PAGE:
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Passenger Pigeon Commemoration Gaining Momentum

We’ve been busy! Here’s an update on various projects and events we’ve been working on surrounding the commemoration of the centennial of the passenger pigeon’s extinction on September 1:

Passenger Pigeon Memorial Renovation

The Passenger Pigeon Memorial itself is of historic importance.  Built for the September 18, 1875 opening of the Zoo, it is the last remaining in a series of seven rectangular pagoda-type, tile-roofed buildings connected by wire summer cages in a complex 320 feet long, known as the Aviary or “Old Bird Run.”  The center building, larger than the others, was more elaborate, with pediments on each facade, and a short square tower capped with a pseudo-onion dome.  The six smaller units of the Aviary were demolished in 1974-75.  The large central pavilion, which was the actual final home of Martha, was retained, moved about 50 feet northwest of its original location, and restored as the Passenger Pigeon Memorial, opening in 1977.  Collectively with the Zoo’s Reptile House – the nation’s oldest Zoo building – and the Elephant House, built in 1906, the Passenger Pigeon Memorial constitutes the Zoo’s designation as a National Historic Landmark.

Postcard showign the original bird aviaries

Postcard showing the original bird aviaries

A reproduction of John Ruthven’s recently completed painting of Martha – the Last Passenger Pigeon, will draw visitors’ attention from the main Zoo path. 

John Ruthven's painting of Martha, the last passenger pigeon, will welcome visitors into the new space.

John Ruthven’s painting of Martha, the last passenger pigeon, will welcome visitors into the new space.

Inside the building, updated lighting and ceiling treatment will brighten up the space.  All new interpretive signage will comprise flat wall panels featuring rich visual images and appropriate narrative.

Passenger Pigeon Memorial under renovation

Passenger Pigeon Memorial under renovation

Inside the Passenger Pigeon Memorial under renovation

Inside the Passenger Pigeon Memorial under renovation

New walls ready for signage installation

New walls ready for signage installation

Putting the finishing touches on the restored doors

Putting the finishing touches on the restored doors

Artifacts such as a net and stool pigeon and wood carvings of a pair of passenger pigeons by our own Gary Denzler will be presented in the exhibit as well.

The new exhibit will feature wood carvings of a pair of passenger pigeons by Gary Denzler.

The new exhibit will feature wood carvings of a pair of passenger pigeons by Gary Denzler.

The update will speak to the conservation of endangered species, using the story of the passenger pigeon as a lesson from the past for a sustainable future. First, it will explain the story of the passenger pigeon and its extinction, why it happened, and the scope of this loss. Next, the exhibit will describe how the passenger pigeon’s extinction was a wake-up call that spurred the conservation movement in America, highlighting the stories of native species that were nearly lost, such as white-tailed deer.  Then, the exhibit will present examples of species’ conservation efforts in which the Zoo is involved, including the Sumatran rhino and Autumn buttercup. Finally, the exhibition will invite visitors to get involved.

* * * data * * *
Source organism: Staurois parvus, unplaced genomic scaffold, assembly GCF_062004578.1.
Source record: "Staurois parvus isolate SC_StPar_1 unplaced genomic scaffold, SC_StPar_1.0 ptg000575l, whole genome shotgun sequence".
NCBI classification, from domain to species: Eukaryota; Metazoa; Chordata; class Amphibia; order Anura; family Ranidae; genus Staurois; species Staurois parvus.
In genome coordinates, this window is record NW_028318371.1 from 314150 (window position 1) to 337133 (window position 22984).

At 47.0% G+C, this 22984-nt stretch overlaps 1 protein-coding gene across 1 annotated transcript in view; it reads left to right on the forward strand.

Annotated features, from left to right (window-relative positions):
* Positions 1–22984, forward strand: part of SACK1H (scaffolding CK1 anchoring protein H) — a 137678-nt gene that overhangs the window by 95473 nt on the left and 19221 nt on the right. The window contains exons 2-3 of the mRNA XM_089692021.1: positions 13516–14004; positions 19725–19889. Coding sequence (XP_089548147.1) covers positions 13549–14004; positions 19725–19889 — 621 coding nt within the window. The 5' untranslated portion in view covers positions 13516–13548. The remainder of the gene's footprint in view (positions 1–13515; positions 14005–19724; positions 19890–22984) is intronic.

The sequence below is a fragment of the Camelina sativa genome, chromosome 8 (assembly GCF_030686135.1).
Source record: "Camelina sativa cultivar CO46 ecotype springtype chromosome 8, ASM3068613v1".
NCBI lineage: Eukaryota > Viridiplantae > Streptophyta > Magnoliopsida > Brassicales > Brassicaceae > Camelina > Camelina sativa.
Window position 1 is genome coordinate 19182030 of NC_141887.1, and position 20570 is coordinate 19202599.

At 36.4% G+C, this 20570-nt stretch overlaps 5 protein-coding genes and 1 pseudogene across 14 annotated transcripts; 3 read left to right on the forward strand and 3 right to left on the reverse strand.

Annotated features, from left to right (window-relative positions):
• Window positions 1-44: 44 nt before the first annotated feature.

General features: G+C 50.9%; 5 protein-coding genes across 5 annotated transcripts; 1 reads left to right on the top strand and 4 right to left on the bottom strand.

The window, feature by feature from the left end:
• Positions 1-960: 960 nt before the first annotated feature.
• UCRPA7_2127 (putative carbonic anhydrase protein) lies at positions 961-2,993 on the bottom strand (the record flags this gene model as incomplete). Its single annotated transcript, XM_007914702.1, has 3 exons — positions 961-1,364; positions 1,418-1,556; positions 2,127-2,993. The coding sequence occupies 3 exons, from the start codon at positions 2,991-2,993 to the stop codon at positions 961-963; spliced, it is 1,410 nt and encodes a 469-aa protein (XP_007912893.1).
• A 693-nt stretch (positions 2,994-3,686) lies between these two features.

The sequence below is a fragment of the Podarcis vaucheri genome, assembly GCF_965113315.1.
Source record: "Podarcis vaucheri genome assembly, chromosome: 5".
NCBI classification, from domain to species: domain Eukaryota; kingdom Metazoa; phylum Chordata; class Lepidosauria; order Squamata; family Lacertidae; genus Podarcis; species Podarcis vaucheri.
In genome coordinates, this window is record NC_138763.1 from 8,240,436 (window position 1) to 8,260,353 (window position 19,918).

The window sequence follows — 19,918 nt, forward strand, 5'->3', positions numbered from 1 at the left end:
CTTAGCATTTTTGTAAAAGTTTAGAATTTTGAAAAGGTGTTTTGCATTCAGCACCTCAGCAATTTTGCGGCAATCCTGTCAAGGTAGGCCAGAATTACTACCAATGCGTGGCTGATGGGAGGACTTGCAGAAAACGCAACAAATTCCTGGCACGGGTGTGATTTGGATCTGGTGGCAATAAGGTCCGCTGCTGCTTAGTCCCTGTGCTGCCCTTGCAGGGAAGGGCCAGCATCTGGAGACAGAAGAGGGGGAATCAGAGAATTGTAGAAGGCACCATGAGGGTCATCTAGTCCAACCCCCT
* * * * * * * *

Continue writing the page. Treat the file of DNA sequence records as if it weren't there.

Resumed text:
The interpretive installation has begun!

The interpretive installation has begun!

The dedication of the newly renovated exhibit will take place on September 1 beginning at 12:30.

Fold the Flock: Paper Pigeons

We are in the midst of a folding frenzy! Thousands of paper passenger pigeons are being folded by summer campers, visitors, staff and volunteers, which will be suspended from the ceiling of the Education Center at the Zoo later this month.

Hard at work folding pigeons

Hard at work folding pigeons

A pile of paper passenger pigeons!

A pile of paper passenger pigeons!

Paper passenger pigeons hanging in the Education Center lobby

Paper passenger pigeons hanging in the Education Center lobby

Add your pigeon to the flock! Download the foldable passenger pigeon template, print it off (double-sided, 11 X 17, full color is best) and fold it. Then send it or bring it to the Education Center at the Zoo to be hung with thousands of others before September 1.

Passenger Pigeon Memorial Weekend

Along with the Ohio Ornithological Society (OOS), the Zoo is hosting a Passenger Pigeon Weekend symposium at the Zoo on August 29 & 30. Friday night will be a “Martinis with Martha” fundraiser to benefit the Zoo’s Center for Conservation and Research of Endangered Wildlife (CREW) and the OOS Conservation Fund with food, drinks, live music and guest presentations. Saturday morning brings an assemblage of guest speakers with stories about lessons learned from the passenger pigeon, including Joel Greenberg (author of  A Feathered River Across the Sky), wildlife artist John Ruthven, Jim McCormac (author of Wild Ohio: The Best of our Natural Heritage) and Zoo Horticulturist Brian Jorg. And much, much more!

Registration is now open! Purchase your tickets here.

Barrows Conservation Lecture Series

On September 3, wildlife artist John Ruthven will speak as part of the Barrows Conservation Lecture Series at the Zoo. John Ruthven, naturalist, author, lecturer, and internationally acknowledged master of wildlife art, is often called the “20th Century Audubon.”

In 1974, John spearheaded the effort to save the last of the Zoo’s 19th Century bird pagoda’s – the one where “Martha,” the last of the passenger pigeons, had once lived. Through his leadership, and the sale of prints of his painting of “Martha,” the Zoo’s Passenger Pigeon Memorial was created.

John Ruthven with his painting, Martha - the Last Passenger Pigeon (Photo: Ron Ellis)